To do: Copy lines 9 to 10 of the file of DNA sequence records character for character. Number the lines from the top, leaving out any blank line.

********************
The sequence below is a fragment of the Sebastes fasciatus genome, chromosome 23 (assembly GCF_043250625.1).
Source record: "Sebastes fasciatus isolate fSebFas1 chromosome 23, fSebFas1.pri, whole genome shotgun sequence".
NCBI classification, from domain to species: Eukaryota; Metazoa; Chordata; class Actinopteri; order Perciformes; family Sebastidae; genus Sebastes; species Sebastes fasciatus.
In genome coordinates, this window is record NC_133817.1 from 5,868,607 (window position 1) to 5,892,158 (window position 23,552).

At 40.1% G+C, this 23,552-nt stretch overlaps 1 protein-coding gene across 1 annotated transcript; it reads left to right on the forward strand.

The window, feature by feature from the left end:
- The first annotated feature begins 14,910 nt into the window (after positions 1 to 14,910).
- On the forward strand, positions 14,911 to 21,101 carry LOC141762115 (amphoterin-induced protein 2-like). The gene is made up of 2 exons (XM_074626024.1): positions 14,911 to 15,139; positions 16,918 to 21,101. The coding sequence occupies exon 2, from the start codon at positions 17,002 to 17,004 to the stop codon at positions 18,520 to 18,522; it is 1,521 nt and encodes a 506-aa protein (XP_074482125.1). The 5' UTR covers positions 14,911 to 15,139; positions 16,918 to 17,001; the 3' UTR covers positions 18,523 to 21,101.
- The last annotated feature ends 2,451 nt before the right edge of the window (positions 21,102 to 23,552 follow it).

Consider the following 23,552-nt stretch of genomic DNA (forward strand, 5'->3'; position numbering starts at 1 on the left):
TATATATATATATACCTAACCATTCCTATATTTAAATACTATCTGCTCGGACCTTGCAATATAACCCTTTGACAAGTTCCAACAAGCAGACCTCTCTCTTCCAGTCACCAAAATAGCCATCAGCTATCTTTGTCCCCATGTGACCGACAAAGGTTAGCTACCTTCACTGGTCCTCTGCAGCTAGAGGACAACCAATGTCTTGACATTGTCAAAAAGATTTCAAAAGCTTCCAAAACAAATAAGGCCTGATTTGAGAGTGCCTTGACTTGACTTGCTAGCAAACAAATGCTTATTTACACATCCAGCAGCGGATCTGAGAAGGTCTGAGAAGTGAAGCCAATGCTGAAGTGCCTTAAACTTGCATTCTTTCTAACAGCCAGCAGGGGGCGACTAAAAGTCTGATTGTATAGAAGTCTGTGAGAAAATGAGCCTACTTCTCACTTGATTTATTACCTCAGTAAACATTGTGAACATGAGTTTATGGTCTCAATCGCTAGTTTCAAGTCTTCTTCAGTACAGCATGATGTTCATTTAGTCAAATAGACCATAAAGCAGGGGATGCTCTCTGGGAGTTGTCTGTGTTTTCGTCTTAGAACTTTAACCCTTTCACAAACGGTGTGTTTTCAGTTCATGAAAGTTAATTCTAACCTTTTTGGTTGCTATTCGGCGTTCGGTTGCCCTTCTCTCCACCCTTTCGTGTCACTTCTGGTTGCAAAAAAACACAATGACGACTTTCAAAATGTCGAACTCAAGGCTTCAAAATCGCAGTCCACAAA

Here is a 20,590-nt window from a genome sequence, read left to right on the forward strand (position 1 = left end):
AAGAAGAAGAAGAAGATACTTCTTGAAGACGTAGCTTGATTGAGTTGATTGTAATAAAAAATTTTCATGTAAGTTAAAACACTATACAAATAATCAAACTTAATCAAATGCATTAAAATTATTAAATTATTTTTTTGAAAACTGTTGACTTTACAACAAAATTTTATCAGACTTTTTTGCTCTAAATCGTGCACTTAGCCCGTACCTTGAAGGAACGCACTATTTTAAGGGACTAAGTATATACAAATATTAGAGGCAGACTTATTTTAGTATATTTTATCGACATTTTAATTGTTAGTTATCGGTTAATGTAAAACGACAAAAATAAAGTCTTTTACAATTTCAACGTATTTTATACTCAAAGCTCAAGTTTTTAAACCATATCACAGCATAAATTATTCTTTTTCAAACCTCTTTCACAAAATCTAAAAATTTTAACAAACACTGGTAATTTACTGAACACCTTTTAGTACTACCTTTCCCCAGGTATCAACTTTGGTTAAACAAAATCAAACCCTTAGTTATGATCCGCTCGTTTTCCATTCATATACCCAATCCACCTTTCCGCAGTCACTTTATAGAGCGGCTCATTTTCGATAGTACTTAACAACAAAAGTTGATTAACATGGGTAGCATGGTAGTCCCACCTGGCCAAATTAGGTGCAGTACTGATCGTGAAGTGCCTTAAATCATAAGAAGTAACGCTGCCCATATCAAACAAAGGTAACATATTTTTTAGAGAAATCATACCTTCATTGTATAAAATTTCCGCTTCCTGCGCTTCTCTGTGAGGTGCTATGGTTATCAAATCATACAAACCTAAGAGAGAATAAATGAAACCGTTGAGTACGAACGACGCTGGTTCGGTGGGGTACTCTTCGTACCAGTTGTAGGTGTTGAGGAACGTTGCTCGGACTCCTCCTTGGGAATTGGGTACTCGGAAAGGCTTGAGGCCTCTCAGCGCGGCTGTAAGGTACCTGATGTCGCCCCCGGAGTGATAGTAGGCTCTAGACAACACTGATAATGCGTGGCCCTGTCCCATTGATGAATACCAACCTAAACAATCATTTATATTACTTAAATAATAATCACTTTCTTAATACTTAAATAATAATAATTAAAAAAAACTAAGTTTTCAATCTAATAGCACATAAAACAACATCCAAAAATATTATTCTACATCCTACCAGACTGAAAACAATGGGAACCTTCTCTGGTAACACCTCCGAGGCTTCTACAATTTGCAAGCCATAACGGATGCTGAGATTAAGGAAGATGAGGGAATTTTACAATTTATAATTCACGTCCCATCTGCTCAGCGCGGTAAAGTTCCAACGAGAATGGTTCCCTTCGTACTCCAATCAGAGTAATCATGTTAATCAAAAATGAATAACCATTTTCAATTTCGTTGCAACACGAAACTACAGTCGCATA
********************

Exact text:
- The last annotated feature ends 2,451 nt before the right edge of the window (positions 21,102 to 23,552 follow it).

Consider the following 23,552-nt stretch of genomic DNA (forward strand, 5'->3'; position numbering starts at 1 on the left):